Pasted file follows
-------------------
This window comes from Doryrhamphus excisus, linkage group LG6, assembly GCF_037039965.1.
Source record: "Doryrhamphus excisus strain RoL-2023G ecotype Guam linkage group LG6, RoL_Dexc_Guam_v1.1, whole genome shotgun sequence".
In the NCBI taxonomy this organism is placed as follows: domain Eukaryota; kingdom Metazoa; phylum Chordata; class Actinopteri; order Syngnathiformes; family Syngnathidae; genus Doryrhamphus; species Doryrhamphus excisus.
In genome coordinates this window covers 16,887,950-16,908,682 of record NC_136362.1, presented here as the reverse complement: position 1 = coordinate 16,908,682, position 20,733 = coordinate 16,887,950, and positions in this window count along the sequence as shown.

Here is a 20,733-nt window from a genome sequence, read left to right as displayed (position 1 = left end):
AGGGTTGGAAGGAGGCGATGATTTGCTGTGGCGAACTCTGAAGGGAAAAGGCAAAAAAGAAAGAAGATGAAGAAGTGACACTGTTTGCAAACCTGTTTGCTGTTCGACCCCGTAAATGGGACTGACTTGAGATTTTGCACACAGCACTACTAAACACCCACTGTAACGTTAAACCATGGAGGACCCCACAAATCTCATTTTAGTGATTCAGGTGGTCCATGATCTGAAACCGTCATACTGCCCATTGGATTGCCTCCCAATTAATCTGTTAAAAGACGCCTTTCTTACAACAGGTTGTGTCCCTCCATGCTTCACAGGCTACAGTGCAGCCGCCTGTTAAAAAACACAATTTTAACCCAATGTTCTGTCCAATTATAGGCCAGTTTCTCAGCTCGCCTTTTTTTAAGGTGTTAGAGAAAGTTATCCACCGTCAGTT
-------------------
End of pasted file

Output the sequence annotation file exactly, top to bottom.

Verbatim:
This window comes from Doryrhamphus excisus, linkage group LG6, assembly GCF_037039965.1.
Source record: "Doryrhamphus excisus strain RoL-2023G ecotype Guam linkage group LG6, RoL_Dexc_Guam_v1.1, whole genome shotgun sequence".
In the NCBI taxonomy this organism is placed as follows: domain Eukaryota; kingdom Metazoa; phylum Chordata; class Actinopteri; order Syngnathiformes; family Syngnathidae; genus Doryrhamphus; species Doryrhamphus excisus.
In genome coordinates this window covers 16,887,950-16,908,682 of record NC_136362.1, presented here as the reverse complement: position 1 = coordinate 16,908,682, position 20,733 = coordinate 16,887,950, and positions in this window count along the sequence as shown.

Here is a 20,733-nt window from a genome sequence, read left to right as displayed (position 1 = left end):
AGGGTTGGAAGGAGGCGATGATTTGCTGTGGCGAACTCTGAAGGGAAAAGGCAAAAAAGAAAGAAGATGAAGAAGTGACACTGTTTGCAAACCTGTTTGCTGTTCGACCCCGTAAATGGGACTGACTTGAGATTTTGCACACAGCACTACTAAACACCCACTGTAACGTTAAACCATGGAGGACCCCACAAATCTCATTTTAGTGATTCAGGTGGTCCATGATCTGAAACCGTCATACTGCCCATTGGATTGCCTCCCAATTAATCTGTTAAAAGACGCCTTTCTTACAACAGGTTGTGTCCCTCCATGCTTCACAGGCTACAGTGCAGCCGCCTGTTAAAAAACACAATTTTAACCCAATGTTCTGTCCAATTATAGGCCAGTTTCTCAGCTCGCCTTTTTTTAAGGTGTTAGAGAAAGTTATCCACCGTCAGTT